This report describes the stereotactic technique, hospitalization, and 90-day perioperative safety of bilateral deep brain stimulation (DBS) of the fornix in patients who underwent DBS for the treatment of mild, probable Alzheimer's disease (AD).
The ADvance Trial is a multicenter, 12-month, double-blind, randomized, controlled feasibility study being conducted to evaluate the safety, efficacy, and tolerability of DBS of the fornix in patients with mild, probable AD. Intraoperative and perioperative data were collected prospectively. All patients underwent postoperative MRI. Stereotactic analyses were performed in a blinded fashion by a single surgeon. Adverse events (AEs) were reported to an independent clinical events committee and adjudicated to determine the relationship between the AE and the study procedure.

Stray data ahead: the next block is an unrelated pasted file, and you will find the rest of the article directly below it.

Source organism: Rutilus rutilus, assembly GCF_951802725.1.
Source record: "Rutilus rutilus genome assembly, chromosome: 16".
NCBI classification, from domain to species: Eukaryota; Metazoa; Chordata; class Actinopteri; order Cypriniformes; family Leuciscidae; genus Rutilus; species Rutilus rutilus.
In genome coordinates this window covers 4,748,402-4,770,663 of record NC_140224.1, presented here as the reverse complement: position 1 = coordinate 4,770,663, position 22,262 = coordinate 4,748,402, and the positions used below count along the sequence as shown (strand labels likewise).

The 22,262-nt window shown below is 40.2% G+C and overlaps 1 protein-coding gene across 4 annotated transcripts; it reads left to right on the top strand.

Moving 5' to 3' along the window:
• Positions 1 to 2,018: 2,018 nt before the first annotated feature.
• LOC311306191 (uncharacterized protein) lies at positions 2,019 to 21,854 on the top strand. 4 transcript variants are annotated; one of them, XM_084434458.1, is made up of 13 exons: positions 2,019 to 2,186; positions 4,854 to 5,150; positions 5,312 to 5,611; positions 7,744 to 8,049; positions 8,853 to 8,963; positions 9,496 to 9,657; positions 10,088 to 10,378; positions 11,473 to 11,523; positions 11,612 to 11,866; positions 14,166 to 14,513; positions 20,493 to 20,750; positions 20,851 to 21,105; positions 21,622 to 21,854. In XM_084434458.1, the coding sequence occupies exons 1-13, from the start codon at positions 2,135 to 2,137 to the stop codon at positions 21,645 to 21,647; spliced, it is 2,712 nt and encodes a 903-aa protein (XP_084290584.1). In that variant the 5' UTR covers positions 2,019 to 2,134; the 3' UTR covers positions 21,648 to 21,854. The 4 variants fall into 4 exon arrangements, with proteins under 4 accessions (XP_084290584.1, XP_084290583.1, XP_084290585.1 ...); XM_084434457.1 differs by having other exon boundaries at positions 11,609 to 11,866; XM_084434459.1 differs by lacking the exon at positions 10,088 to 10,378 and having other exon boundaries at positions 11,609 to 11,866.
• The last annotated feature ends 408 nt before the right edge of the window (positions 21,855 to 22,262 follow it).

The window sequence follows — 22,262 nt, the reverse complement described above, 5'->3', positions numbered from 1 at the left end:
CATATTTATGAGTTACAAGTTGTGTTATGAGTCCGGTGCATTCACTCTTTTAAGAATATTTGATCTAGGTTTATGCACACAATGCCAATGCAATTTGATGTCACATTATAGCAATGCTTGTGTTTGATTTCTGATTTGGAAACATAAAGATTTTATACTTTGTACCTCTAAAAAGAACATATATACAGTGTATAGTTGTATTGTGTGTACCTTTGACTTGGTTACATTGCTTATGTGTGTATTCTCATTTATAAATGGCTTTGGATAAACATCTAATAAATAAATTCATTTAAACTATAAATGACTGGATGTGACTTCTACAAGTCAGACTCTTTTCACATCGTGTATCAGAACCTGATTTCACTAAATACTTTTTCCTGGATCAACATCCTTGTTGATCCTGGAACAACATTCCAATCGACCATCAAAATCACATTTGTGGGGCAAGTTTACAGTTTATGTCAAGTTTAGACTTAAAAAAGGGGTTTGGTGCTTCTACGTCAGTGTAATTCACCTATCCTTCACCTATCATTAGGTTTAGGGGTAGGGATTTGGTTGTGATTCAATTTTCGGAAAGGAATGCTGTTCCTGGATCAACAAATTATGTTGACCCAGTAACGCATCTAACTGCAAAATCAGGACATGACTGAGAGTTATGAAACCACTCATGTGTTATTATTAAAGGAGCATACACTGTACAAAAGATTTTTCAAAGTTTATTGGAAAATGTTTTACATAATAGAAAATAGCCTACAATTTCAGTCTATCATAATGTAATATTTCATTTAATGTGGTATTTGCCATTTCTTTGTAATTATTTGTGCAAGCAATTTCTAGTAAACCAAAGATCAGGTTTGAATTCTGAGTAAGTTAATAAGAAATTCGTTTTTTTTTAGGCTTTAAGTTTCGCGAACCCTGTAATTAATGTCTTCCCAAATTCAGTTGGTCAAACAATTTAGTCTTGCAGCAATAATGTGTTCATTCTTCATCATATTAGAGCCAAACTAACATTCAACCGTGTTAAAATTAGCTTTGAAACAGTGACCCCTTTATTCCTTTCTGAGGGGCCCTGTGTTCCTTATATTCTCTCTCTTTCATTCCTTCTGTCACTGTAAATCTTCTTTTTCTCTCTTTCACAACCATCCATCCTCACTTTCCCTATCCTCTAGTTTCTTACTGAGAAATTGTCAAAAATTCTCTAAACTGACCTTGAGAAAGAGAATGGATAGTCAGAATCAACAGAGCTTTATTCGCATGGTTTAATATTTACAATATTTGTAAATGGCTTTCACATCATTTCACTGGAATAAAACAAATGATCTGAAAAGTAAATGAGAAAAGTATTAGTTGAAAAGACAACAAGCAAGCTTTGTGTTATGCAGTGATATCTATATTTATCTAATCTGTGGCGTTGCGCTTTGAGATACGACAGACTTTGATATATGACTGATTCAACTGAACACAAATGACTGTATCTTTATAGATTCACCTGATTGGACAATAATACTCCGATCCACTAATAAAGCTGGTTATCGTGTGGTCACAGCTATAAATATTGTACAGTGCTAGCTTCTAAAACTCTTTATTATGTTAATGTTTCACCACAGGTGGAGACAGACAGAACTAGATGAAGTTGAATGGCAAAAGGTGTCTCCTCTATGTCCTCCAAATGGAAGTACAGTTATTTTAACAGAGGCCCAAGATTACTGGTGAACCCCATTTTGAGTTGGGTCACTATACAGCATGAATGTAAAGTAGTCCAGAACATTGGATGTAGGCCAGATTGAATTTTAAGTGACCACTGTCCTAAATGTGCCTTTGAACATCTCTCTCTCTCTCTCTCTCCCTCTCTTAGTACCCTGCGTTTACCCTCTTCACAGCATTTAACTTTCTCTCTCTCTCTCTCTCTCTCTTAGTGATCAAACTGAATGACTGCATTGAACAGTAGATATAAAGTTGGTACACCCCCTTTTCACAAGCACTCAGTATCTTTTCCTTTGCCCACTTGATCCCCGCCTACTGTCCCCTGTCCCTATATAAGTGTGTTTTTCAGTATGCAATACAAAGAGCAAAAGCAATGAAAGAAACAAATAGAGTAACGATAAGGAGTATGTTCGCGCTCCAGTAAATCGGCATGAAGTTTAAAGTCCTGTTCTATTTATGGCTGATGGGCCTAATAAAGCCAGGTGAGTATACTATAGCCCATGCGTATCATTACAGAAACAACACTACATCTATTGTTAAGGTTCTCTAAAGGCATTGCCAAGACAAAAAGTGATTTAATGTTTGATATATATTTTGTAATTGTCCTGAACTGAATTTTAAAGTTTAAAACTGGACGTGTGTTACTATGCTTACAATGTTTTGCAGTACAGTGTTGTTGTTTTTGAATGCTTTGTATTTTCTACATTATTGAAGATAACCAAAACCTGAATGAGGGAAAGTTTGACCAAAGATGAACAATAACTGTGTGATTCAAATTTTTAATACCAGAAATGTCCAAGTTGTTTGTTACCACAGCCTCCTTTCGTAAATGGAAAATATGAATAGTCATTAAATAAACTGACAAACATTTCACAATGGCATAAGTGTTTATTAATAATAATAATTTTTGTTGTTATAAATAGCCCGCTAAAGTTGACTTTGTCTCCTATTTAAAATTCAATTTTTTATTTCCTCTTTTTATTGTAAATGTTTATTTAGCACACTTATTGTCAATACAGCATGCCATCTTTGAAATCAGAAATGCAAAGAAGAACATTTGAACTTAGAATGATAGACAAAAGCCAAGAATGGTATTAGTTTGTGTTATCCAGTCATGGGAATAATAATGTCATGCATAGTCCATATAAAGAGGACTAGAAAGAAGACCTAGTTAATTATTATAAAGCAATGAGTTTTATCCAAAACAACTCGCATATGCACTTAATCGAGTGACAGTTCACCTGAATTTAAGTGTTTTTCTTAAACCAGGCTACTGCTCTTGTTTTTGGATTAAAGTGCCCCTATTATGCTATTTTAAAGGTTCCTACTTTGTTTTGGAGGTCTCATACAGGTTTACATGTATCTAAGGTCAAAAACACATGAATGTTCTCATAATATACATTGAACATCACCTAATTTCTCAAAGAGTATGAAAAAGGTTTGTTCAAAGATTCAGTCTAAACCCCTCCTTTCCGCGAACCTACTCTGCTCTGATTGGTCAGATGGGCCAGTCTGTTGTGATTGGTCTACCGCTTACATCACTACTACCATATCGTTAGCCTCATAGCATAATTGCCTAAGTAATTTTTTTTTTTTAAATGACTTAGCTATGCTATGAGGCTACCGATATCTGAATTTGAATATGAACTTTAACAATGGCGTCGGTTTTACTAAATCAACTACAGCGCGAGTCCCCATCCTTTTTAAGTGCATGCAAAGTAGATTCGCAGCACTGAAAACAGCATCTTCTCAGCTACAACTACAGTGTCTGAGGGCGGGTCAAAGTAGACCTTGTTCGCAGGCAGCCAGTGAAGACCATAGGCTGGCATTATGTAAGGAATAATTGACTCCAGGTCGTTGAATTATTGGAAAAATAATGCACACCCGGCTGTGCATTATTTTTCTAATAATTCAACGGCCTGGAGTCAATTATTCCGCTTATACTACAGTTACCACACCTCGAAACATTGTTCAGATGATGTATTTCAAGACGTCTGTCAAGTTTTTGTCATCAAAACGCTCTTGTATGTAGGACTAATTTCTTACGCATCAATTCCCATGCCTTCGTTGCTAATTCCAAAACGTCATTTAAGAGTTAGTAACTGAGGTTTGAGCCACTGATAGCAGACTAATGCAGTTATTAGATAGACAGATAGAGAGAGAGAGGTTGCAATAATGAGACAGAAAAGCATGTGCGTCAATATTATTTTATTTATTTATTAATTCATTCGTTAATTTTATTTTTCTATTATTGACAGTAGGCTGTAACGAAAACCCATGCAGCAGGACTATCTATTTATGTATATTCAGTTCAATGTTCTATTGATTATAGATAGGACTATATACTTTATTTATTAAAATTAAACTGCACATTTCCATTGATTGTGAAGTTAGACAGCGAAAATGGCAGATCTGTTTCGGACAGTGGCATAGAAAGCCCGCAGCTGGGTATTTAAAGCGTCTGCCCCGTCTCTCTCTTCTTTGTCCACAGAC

Between June 6, 2012, and April 28, 2014, a total of 42 patients with mild, probable AD were treated with bilateral fornix DBS (mean age 68.2 ± 7.8 years; range 48.0–79.7 years; 23 men and 19 women). The mean planned target coordinates were x = 5.2 ± 1.0 mm (range 3.0–7.9 mm), y = 9.6 ± 0.9 mm (range 8.0–11.6 mm), z = −7.5 ± 1.2 mm (range −5.4 to −10.0 mm), and the mean postoperative stereotactic radial error on MRI was 1.5 ± 1.0 mm (range 0.2–4.0 mm). The mean length of hospitalization was 1.4 ± 0.8 days. Twenty-six (61.9%) patients experienced 64 AEs related to the study procedure, of which 7 were serious AEs experienced by 5 patients (11.9%). Four (9.5%) patients required return to surgery: 2 patients for explantation due to infection, 1 patient for lead repositioning, and 1 patient for chronic subdural hematoma. No patients experienced neurological deficits as a result of the study, and no deaths were reported.
Accurate targeting of DBS to the fornix without direct injury to it is feasible across surgeons and treatment centers. At 90 days after surgery, bilateral fornix DBS was well tolerated by patients with mild, probable AD.
Clinical trial registration no.: NCT01608061 (clinicaltrials.gov)